Letter asks Yale to revoke honors to Cosby, industrialist
NEW HAVEN — A group of 30 alumni is asking Yale University President Peter Salovey and the Yale Corporation to apply the same principles that led to the renaming of Calhoun College to “re-evaluate the honorary degrees” given to a Swiss billionaire industrialist and to comedian Bill Cosby.
A letter was to be sent to Salovey and the trustees on Thursday, but was released Wednesday.
Stephan Ernst Schmidheiny, 70, was convicted by an Italian court in 2012 for his responsibility in the deaths of more than 2,000 people from mesothelioma, asbestosis and other diseases caused by asbestos from four factories his company, Eternit AG, owned in Italy.
His 16-year sentence was increased to 18 years, with fines approaching $15 billion, but an Italian appeals court overturned the verdict on the grounds that the 10-year statute of limitations had run out. Eternit had ceased its involvement in asbestos in 1986, according to Barry Castleman, an environmental consultant in the case. Still, there is one asbestos-related death per week in Casale Monferrato, the most affected town, Castleman said.
But, more recently, “the magistrate ruled that there will be a separate manslaughter trial in each of the four areas of Italy where these deaths occurred,” Castleman said. Schmidheiny, who has focused on philanthropy in recent years, will first be tried in Turin on two counts of manslaughter. The trial is scheduled to begin April 26.
Schmidheiny received his honorary degree from Yale in 1996, the same year that Brazil awarded him the National Order of the Southern Cross. Mayors of 35 Italian towns and dozens of alumni previously have appealed to Salovey to revoke his degree.
Cosby, 80, who received his honorary degree from Yale in 2003, is on trial in Pennsylvania on three counts of aggravated indecent assault and has been accused by more than 50 women of rape or other forms of sexual misconduct.
Salovey, after first deciding not to rename Calhoun College despite protests that John C. Calhoun was an ardent and vocal supporter of slavery, in 2015 formed a Committee to Establish Principles on Renaming. The letter to Salovey summed up the resulting principles by asking, “Is a principal legacy of the namesake fundamentally at odds with the mission of the university?” and “Was the relevant principal legacy significantly contested in the time and place in which the namesake lived?”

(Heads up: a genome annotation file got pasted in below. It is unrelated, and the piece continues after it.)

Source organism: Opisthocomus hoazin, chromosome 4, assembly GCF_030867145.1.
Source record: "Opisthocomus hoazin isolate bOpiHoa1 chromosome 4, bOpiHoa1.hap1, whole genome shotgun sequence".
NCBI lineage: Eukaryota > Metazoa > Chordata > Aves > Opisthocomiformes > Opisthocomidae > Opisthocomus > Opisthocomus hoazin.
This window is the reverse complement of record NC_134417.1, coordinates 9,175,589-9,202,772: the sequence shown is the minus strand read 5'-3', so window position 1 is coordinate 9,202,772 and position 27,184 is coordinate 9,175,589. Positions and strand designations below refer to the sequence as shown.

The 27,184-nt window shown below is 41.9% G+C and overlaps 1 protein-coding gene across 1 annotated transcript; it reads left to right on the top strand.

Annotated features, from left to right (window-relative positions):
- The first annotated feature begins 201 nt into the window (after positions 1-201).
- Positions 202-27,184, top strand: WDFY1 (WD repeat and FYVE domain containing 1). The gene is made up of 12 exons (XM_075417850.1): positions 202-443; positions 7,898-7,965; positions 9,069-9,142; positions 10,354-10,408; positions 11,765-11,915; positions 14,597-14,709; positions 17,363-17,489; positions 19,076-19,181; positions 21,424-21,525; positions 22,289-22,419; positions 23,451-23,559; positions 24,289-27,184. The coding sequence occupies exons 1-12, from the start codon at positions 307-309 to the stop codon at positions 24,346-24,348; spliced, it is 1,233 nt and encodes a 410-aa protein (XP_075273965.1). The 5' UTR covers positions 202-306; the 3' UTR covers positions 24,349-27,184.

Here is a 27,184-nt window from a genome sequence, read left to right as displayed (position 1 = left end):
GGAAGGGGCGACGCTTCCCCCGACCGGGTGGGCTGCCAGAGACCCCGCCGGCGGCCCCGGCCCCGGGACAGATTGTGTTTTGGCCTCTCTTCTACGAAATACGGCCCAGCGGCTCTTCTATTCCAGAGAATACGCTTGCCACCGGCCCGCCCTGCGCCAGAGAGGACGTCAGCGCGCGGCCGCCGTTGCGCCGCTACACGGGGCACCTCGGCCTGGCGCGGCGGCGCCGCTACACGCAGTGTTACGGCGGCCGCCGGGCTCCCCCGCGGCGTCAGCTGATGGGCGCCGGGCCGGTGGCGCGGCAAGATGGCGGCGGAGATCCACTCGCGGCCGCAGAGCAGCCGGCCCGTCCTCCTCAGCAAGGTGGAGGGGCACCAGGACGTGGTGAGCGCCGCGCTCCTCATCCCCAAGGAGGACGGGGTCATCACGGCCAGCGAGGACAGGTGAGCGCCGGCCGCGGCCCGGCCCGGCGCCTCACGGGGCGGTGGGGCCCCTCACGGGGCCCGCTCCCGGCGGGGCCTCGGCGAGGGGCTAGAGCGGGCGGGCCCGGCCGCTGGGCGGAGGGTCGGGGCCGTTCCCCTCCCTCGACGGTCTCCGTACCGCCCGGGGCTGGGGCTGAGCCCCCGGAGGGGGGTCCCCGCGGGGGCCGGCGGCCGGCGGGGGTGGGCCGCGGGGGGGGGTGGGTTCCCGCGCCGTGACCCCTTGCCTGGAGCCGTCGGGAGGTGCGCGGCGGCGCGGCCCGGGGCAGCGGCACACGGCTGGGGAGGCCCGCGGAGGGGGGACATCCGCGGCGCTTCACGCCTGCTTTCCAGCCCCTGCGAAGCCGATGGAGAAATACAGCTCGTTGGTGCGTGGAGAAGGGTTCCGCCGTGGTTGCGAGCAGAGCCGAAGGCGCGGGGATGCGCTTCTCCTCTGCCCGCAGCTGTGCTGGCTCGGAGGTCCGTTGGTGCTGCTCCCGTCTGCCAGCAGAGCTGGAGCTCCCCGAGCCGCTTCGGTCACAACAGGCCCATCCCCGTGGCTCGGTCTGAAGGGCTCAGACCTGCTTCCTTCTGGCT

Based on the committee’s report, Calhoun College was renamed for Grace Hopper, an admiral, computer scientist and mathematician who had received master’s and doctoral degrees from Yale.
“We ought to look at this issue of Schmidheiny the same as they looked at the issue of Calhoun College,” said Daniel Berman of Davis, California, a 1964 Yale graduate and lead signer of the letter. “It’s an outrage for Yale to give a degree to a person who ran a murderous business.”
Berman said of Cosby, “either he’ll be found guilty or not guilty but other universities … have already withdrawn their honorary degrees to Cosby. … Schmidheiny is much more outrageous. We’re talking about hundreds and hundreds of people.”
On April 6, Ohio State University became at least the 20th university to rescind an honorary degree given to Cosby, out of more than 60 he’s received. Others that have revoked the honor include Brown University, the University of Connecticut and the University of Pennsylvania.
“I’m concerned about Cosby,” Berman said. “People understand Cosby because it’s an American thing … and it’s important. You’re not supposed to get someone loaded and then have sex with them.”
Berman said he and two other Yale alumni met in 2014 with Yale Secretary Kimberly Goff-Crews about the issue. “She just said we don’t reconsider awards,” he said.
Yale Press Secretary Thomas Conroy did not respond to a request for comment.